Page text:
Moody Gardens –
When entering Galveston from I45 my eye is immediately drawn to the pyramids across Offatts Bayou. It wasn’t until later that learn these are part of Moody Gardens, named after William Lewis Moody Jr. Moody was an American financier and entrepreneur from Galveston, who founded a private bank, an insurance company, and one of the largest charitable foundations in the United States. Moody set up the Moody Foundation, a $1 billion charitable organization to which Moody’s estate was transferred after his death. The Foundation awards grants to various civic and environmental causes in Texas. His name and works are very prevalent throughout the island.
Moody Gardens is an educational tourist destination, with a golf course and hotel which opened in 1986. The non-profit destination uses nature to educate and excite visitors about conservation and wildlife.
The Gardens feature three main pyramid attractions:
The Aquarium Pyramid. The 12 story high blue pyramid feature massive pools that contain approximately 10,000 marine animals from fish, sharks, seals, and penguins. Each representing different regions of the sea: North Pacific, South Pacific, South Atlantic, and the Caribbean;
The Rainforest Pyramid, which contains tropical plants, animals, birds, butterflies, reptiles, and a variety of other rainforest animals including free-roaming monkeys and two-toed sloths;
The Discovery Pyramid, which focuses on science-oriented exhibits and activities.
Welcome to the Jungle
I elect to tour the Rainforest Pyramid. This clear pyramid reaches the height of 10 stories. The multi-level Rainforests of the World project focuses on education, conservation and possible future breeding with new rare and endangered animals. Giant Amazon river otters, saki monkeys, ocelots, and a wide range of other animals, birds, reptiles make up more than 1,000 species of exotic species that showcase the rainforest environment.
The rainforests of Asia, Africa, and the Americas are features through the popular bat caves, waterfalls, and Mayan Ruins. The warm, humid interior simulates the climate of rainforests on warm days.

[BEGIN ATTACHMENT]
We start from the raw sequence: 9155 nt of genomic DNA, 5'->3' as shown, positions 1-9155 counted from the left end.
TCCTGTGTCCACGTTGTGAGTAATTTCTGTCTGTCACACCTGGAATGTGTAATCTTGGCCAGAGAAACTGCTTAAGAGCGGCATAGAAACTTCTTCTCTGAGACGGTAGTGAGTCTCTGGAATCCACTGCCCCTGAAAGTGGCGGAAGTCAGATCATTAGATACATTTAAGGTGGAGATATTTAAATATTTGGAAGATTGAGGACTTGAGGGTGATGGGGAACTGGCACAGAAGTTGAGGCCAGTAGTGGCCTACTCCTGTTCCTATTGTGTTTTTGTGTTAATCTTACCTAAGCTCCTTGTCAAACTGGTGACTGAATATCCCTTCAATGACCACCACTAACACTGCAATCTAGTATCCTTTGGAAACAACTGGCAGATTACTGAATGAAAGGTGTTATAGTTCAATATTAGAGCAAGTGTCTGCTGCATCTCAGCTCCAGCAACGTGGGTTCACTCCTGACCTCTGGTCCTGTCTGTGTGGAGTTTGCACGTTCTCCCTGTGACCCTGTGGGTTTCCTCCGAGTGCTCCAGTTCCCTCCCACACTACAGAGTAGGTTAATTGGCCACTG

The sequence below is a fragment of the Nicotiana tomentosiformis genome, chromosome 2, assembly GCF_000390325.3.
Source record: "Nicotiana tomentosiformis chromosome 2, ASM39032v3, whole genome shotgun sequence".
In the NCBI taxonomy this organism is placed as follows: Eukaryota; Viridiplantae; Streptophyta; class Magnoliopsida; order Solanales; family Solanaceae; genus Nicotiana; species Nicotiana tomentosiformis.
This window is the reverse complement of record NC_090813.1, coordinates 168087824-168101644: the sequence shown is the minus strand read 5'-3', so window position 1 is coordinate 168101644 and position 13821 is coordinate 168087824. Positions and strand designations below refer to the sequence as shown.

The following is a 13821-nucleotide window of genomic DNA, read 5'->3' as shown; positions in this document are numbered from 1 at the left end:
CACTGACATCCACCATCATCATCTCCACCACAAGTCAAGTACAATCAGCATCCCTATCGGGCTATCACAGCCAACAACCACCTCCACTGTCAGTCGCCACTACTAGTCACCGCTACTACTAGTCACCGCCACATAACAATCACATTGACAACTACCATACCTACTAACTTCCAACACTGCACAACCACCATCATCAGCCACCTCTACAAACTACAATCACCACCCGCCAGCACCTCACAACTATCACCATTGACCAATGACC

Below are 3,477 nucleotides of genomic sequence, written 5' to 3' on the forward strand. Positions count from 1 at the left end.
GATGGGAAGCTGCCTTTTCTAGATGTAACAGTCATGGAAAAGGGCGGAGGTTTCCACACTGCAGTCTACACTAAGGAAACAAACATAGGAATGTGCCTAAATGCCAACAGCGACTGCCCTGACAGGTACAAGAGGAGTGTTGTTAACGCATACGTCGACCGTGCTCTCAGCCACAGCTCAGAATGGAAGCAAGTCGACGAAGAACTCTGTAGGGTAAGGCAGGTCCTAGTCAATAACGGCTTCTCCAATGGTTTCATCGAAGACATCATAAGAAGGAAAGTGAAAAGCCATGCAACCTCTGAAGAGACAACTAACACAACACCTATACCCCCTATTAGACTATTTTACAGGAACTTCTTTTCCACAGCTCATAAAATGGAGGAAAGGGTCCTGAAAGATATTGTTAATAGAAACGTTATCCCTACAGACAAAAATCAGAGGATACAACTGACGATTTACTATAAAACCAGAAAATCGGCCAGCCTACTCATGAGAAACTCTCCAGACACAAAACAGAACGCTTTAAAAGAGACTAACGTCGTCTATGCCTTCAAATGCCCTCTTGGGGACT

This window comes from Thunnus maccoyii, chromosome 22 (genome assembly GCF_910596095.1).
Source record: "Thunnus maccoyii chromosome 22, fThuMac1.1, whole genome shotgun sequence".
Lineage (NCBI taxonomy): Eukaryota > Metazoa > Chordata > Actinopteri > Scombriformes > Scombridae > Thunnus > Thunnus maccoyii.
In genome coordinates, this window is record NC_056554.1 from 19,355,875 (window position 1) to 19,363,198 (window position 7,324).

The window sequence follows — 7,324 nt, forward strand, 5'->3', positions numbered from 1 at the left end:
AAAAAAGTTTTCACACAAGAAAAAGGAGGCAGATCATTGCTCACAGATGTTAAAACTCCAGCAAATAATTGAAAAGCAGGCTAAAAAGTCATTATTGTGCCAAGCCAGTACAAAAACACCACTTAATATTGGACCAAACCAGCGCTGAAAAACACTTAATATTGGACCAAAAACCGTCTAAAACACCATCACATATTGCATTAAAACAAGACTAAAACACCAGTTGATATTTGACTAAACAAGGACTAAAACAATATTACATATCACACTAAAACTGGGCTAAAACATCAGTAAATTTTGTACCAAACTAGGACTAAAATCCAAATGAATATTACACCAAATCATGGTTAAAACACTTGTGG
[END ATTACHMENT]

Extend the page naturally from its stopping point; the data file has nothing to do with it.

By the description, the place sounds huge but it is really quiet contained. I enter at the top level placing me in the canopy of trees. Birds of all size and color are whizzing by. It’s an immersive experience, animals aren’t in cages (except the Komodo dragon and bats). Its a realistic walk through a rainforest.
I am on constant lookout for the monkies and the sloth that are inhabitants here. While looking up through the canopy of the trees, looking for the cotton-top tamarin monkey, I spy the not so slow moving two-toed sloth making his way across the rafters of the pyramid.
Monkey See, Monkey Do
I venture down to the bottom of the pyramid and am looking at various ducks, parrots, waterfalls, corpse plant, and wading birds when I see a flash through the trees. It’s the white face saki monkey. His striking features capture my attention. I run back upstairs to get a good look at the guy. He proves to be quiet nimble and camera shy. The staff is very accommodating and encouraging of me wanting to photo the guy. Finally, he stops for literally 2 seconds before he is off into the trees again.
The Rainforest Pyramid is a unique attraction. It’s not a zoo, it’s not an aviary, but is a true micro rainforest. I am provided an animal identification guide when entering and am amazed at what I do not see. There are many young staff members around to ensure no one provokes, handles or feed the wildlife, but otherwise, it’s a free-range experience that I would certainly do again.